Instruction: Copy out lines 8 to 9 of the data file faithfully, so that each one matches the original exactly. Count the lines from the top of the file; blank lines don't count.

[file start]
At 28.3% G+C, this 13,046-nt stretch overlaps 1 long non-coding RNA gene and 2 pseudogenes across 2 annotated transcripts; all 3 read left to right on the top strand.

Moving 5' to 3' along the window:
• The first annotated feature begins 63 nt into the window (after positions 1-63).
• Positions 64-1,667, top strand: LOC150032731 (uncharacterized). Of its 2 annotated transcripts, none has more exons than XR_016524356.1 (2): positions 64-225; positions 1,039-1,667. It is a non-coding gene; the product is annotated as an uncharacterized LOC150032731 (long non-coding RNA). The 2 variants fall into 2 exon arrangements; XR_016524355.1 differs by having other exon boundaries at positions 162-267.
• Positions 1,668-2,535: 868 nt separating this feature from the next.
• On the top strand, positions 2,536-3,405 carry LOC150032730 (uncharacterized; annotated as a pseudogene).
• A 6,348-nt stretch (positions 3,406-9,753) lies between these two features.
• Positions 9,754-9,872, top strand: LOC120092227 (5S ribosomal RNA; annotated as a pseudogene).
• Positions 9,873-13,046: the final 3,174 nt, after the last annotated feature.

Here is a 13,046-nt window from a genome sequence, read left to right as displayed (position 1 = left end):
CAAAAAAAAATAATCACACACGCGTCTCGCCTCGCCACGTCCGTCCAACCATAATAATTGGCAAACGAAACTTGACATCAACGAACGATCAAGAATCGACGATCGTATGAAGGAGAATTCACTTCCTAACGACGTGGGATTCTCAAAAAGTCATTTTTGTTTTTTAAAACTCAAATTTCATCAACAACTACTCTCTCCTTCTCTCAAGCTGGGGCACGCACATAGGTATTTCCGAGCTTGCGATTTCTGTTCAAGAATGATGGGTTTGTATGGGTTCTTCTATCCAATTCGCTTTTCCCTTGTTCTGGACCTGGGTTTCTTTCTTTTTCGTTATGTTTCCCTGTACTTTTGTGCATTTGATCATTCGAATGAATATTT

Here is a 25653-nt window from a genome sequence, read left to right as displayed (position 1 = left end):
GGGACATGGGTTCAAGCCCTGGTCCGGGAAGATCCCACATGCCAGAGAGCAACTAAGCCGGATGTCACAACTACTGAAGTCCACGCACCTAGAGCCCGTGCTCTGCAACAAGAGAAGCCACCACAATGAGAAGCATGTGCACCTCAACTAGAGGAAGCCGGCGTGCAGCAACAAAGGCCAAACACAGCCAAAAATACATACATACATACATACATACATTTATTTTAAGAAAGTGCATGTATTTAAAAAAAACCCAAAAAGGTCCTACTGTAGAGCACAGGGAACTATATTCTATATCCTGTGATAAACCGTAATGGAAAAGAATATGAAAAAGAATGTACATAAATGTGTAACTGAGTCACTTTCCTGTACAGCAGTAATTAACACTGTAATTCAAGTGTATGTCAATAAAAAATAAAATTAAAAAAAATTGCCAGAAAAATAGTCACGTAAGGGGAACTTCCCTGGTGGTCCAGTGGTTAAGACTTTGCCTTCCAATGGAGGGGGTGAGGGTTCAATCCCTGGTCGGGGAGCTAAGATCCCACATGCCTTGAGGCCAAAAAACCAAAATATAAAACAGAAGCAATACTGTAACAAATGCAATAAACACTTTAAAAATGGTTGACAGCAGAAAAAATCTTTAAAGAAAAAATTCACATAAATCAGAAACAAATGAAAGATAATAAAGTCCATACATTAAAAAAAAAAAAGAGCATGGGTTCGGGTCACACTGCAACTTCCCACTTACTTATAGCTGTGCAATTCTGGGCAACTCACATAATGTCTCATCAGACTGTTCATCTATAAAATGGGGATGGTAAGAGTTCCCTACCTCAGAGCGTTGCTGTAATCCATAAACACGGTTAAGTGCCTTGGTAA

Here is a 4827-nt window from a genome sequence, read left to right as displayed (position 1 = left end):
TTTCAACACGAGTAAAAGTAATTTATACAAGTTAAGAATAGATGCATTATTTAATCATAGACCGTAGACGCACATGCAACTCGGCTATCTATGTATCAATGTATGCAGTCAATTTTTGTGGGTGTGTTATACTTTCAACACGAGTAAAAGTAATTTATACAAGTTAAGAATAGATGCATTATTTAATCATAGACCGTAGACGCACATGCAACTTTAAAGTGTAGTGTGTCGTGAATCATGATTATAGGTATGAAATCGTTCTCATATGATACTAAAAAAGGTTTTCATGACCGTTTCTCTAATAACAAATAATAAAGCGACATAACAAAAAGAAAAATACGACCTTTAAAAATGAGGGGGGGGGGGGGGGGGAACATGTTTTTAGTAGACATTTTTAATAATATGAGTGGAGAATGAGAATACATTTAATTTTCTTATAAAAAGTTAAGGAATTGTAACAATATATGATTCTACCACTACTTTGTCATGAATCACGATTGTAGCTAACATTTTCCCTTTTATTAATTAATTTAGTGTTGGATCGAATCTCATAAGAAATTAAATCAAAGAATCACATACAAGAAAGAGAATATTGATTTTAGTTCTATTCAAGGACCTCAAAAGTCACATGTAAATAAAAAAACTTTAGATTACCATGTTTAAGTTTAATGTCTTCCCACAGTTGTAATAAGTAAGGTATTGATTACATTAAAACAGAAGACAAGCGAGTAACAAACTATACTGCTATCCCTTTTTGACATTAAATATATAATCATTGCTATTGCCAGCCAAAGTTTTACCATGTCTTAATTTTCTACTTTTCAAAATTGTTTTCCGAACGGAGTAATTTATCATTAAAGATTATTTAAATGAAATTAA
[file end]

• Positions 9,754-9,872, top strand: LOC120092227 (5S ribosomal RNA; annotated as a pseudogene).
• Positions 9,873-13,046: the final 3,174 nt, after the last annotated feature.